Within Advaita too, there are several varieties. Even Sankara’s own disciple (Padmapada) differed from Sankara in certain interpretations.
I am not a scholar on any of those issues concerning comparative schools of philosophical thought. I made a mention of these controversies because, to my understanding, at the most basic level, all of them say the same thing. People use words to express and the words get covered in layers of interpretations. And later they pick up fights on the “words”, wage turf wars on symbols and forget the real essence of the matter. So it is of utmost significance and of foremost need that we have to have clear idea of what we want to convey when we use a particular word. Hence we have to agree on a convention.
The convention followed here is to capitalize the first letter when we talk of the Universal and use lower case for what is personal. So Self, Consciousness refer to what is pointed out by the word Brahman, the Ultimate Truth. Same words written as ‘self and consciousness’ refer to the individual’s personality and mind. It looks to me that you have used capitals the other way.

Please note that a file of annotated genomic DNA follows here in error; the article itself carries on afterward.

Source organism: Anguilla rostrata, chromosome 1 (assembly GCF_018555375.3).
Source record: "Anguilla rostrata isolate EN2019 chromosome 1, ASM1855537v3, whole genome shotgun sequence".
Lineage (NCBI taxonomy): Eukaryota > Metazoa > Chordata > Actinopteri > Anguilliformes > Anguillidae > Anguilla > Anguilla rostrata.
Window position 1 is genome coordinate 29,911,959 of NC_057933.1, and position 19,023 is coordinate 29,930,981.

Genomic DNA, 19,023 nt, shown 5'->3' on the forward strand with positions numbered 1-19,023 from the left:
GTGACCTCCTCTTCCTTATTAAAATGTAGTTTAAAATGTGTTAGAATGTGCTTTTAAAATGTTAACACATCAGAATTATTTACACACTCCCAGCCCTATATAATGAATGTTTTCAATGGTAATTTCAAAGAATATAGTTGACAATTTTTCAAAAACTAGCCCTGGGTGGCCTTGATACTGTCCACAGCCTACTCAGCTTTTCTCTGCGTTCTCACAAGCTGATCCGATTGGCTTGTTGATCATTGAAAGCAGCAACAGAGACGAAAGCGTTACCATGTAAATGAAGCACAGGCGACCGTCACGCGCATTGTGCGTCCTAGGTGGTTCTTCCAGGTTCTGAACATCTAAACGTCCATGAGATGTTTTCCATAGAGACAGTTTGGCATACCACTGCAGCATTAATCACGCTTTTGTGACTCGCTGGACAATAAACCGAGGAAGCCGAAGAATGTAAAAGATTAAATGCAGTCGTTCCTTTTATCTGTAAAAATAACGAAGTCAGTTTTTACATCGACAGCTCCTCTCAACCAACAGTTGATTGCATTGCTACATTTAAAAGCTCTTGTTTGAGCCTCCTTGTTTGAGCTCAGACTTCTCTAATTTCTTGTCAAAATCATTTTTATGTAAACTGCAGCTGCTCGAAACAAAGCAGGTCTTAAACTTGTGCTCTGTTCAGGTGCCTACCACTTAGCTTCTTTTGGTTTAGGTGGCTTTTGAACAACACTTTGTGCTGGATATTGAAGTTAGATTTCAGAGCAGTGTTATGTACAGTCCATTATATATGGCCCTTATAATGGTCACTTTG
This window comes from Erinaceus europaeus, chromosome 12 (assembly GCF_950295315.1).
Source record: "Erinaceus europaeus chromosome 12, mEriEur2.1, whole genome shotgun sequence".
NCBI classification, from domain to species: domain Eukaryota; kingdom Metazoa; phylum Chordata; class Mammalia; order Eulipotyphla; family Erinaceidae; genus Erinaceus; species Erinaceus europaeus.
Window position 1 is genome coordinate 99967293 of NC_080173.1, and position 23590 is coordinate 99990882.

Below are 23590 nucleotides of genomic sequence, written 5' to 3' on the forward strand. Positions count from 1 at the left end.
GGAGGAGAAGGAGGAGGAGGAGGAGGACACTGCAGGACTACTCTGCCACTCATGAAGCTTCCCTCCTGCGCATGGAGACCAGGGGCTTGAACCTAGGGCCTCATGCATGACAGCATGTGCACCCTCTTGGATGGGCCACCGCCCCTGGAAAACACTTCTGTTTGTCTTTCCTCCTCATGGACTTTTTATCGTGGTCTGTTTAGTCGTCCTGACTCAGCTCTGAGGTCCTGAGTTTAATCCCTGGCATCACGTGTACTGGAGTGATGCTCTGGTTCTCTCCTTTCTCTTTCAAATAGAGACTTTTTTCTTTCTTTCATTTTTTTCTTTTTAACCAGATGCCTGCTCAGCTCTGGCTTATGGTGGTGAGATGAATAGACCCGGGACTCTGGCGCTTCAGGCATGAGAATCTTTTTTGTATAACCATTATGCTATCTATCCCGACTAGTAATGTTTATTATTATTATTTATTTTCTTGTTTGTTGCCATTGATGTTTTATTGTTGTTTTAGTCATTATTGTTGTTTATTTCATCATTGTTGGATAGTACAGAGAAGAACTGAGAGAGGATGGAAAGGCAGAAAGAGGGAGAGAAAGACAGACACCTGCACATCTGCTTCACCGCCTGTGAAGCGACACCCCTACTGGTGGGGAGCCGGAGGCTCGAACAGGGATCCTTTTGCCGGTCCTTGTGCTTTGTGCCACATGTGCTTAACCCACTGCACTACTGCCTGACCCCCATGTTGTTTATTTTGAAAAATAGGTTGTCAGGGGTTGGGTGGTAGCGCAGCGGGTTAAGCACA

Atma, True Self, Truth, Brahman, The Absolute, Consciousness, Awareness etc. are all synonymous. Love, Happiness, Existence, Beingness, Infinity, Knowledge are also the synonyms for the same. Brahman is attributeless. It has no objective qualities describable by us and therefore ungraspable by our senses and mind. Brahman is NOT a creature of thought. Thought can never know what Braman is. It just Is, whatever that is when you eliminate all descriptors as per Advaita understanding. The position of Advaita is that ‘That’ nameless, formless something alone Is, there is no second entity.
True Self is not in dualistic mode. Mind is the one which functions in duality. Yes, as you say, it is individual’s consciousness (lower case ‘c’).